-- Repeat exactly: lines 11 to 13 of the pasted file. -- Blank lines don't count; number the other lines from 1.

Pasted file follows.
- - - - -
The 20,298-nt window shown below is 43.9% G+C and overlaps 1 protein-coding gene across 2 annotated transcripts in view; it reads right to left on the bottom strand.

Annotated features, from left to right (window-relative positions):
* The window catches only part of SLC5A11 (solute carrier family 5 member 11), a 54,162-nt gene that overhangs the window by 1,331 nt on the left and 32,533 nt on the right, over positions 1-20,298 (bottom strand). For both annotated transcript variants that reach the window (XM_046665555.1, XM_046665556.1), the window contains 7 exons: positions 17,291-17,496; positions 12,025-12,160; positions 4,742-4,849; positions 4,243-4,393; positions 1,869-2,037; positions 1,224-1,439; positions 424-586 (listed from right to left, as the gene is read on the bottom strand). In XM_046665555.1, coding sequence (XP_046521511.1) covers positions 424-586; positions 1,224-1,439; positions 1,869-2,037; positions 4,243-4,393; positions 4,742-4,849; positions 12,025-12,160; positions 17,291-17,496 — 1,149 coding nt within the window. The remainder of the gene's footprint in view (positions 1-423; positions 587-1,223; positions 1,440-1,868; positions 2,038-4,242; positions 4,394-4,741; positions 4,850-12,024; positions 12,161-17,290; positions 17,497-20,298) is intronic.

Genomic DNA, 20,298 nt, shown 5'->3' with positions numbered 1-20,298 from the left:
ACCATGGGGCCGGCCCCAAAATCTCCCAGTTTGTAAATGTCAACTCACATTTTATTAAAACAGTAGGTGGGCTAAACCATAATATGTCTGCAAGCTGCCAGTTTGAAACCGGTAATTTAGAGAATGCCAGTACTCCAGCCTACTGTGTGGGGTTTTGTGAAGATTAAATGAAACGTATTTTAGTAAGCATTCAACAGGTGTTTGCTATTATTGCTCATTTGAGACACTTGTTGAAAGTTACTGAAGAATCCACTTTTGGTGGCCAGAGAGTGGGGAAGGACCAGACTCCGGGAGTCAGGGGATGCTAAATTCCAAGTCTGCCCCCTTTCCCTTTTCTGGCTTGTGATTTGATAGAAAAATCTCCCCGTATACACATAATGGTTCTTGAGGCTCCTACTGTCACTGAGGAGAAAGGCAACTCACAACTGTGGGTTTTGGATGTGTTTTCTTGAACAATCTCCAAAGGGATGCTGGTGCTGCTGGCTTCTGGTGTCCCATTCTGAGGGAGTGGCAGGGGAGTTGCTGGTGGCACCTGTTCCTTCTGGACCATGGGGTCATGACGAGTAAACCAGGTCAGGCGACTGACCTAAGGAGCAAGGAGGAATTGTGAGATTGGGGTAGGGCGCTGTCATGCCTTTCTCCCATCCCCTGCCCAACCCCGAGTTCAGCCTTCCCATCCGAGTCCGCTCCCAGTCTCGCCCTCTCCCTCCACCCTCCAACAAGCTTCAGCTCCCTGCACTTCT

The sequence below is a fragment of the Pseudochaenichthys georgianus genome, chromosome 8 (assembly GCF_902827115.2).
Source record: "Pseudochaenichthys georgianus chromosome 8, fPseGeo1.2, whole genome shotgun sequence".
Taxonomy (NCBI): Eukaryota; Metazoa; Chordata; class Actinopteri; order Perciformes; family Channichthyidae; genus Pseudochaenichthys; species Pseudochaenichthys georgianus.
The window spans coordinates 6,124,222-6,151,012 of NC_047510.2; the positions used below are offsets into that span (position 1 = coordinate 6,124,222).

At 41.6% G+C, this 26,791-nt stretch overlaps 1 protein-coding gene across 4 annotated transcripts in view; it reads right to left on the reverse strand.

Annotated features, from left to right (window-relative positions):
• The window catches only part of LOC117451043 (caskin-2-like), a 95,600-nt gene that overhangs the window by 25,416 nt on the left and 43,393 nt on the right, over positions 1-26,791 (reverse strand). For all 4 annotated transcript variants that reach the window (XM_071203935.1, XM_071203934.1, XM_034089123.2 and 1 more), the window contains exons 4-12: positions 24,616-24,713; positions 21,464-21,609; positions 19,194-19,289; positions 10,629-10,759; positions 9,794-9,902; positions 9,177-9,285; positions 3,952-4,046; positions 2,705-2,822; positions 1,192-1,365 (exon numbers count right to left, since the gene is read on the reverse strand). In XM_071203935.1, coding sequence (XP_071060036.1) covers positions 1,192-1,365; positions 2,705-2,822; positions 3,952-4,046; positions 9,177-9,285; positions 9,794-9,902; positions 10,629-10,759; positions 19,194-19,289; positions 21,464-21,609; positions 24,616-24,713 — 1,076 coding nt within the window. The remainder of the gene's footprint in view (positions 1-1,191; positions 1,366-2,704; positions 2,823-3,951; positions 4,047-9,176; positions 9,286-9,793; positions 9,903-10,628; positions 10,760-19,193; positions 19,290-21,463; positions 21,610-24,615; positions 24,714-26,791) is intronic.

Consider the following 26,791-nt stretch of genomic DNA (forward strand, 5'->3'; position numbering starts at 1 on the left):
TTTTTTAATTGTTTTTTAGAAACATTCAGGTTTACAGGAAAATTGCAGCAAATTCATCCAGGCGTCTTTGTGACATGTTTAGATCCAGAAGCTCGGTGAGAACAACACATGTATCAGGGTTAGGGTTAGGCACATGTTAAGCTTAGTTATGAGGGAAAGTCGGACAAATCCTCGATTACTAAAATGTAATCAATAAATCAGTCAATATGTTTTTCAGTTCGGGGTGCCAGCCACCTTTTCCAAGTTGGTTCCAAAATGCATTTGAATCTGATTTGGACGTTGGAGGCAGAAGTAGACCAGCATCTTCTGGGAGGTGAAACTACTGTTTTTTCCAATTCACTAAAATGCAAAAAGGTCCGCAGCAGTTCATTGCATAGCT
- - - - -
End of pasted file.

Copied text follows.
Annotated features, from left to right (window-relative positions):
• The window catches only part of LOC117451043 (caskin-2-like), a 95,600-nt gene that overhangs the window by 25,416 nt on the left and 43,393 nt on the right, over positions 1-26,791 (reverse strand). For all 4 annotated transcript variants that reach the window (XM_071203935.1, XM_071203934.1, XM_034089123.2 and 1 more), the window contains exons 4-12: positions 24,616-24,713; positions 21,464-21,609; positions 19,194-19,289; positions 10,629-10,759; positions 9,794-9,902; positions 9,177-9,285; positions 3,952-4,046; positions 2,705-2,822; positions 1,192-1,365 (exon numbers count right to left, since the gene is read on the reverse strand). In XM_071203935.1, coding sequence (XP_071060036.1) covers positions 1,192-1,365; positions 2,705-2,822; positions 3,952-4,046; positions 9,177-9,285; positions 9,794-9,902; positions 10,629-10,759; positions 19,194-19,289; positions 21,464-21,609; positions 24,616-24,713 — 1,076 coding nt within the window. The remainder of the gene's footprint in view (positions 1-1,191; positions 1,366-2,704; positions 2,823-3,951; positions 4,047-9,176; positions 9,286-9,793; positions 9,903-10,628; positions 10,760-19,193; positions 19,290-21,463; positions 21,610-24,615; positions 24,714-26,791) is intronic.

Consider the following 26,791-nt stretch of genomic DNA (forward strand, 5'->3'; position numbering starts at 1 on the left):